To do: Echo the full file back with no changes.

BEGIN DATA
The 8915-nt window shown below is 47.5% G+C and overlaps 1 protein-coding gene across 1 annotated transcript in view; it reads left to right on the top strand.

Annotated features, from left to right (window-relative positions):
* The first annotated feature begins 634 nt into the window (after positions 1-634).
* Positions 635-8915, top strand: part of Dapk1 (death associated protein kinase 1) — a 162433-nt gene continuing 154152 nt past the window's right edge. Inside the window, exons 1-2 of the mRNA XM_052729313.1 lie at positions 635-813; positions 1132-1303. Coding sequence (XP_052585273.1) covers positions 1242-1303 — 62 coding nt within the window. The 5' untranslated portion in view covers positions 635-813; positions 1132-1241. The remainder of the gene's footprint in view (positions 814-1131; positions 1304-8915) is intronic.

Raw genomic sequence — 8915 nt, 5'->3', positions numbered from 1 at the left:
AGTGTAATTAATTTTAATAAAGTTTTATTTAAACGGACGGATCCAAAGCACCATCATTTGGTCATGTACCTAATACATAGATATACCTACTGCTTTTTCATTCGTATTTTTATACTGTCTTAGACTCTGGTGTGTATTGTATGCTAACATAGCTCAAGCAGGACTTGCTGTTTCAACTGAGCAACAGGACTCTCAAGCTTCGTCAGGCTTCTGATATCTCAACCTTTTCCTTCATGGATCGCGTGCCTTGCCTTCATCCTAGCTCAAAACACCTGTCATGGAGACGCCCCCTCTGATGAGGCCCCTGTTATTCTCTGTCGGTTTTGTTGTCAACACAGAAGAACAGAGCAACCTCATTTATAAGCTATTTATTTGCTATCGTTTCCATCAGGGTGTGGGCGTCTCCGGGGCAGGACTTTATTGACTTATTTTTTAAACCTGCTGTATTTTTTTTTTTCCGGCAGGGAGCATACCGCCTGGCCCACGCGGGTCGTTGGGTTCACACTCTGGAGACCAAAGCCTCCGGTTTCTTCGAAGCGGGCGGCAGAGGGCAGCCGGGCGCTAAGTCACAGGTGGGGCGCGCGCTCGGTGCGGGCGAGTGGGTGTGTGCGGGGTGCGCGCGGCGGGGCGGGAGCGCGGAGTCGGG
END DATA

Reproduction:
The 8915-nt window shown below is 47.5% G+C and overlaps 1 protein-coding gene across 1 annotated transcript in view; it reads left to right on the top strand.

Annotated features, from left to right (window-relative positions):
* The first annotated feature begins 634 nt into the window (after positions 1-634).
* Positions 635-8915, top strand: part of Dapk1 (death associated protein kinase 1) — a 162433-nt gene continuing 154152 nt past the window's right edge. Inside the window, exons 1-2 of the mRNA XM_052729313.1 lie at positions 635-813; positions 1132-1303. Coding sequence (XP_052585273.1) covers positions 1242-1303 — 62 coding nt within the window. The 5' untranslated portion in view covers positions 635-813; positions 1132-1241. The remainder of the gene's footprint in view (positions 814-1131; positions 1304-8915) is intronic.

Raw genomic sequence — 8915 nt, 5'->3', positions numbered from 1 at the left:
AGTGTAATTAATTTTAATAAAGTTTTATTTAAACGGACGGATCCAAAGCACCATCATTTGGTCATGTACCTAATACATAGATATACCTACTGCTTTTTCATTCGTATTTTTATACTGTCTTAGACTCTGGTGTGTATTGTATGCTAACATAGCTCAAGCAGGACTTGCTGTTTCAACTGAGCAACAGGACTCTCAAGCTTCGTCAGGCTTCTGATATCTCAACCTTTTCCTTCATGGATCGCGTGCCTTGCCTTCATCCTAGCTCAAAACACCTGTCATGGAGACGCCCCCTCTGATGAGGCCCCTGTTATTCTCTGTCGGTTTTGTTGTCAACACAGAAGAACAGAGCAACCTCATTTATAAGCTATTTATTTGCTATCGTTTCCATCAGGGTGTGGGCGTCTCCGGGGCAGGACTTTATTGACTTATTTTTTAAACCTGCTGTATTTTTTTTTTTCCGGCAGGGAGCATACCGCCTGGCCCACGCGGGTCGTTGGGTTCACACTCTGGAGACCAAAGCCTCCGGTTTCTTCGAAGCGGGCGGCAGAGGGCAGCCGGGCGCTAAGTCACAGGTGGGGCGCGCGCTCGGTGCGGGCGAGTGGGTGTGTGCGGGGTGCGCGCGGCGGGGCGGGAGCGCGGAGTCGGG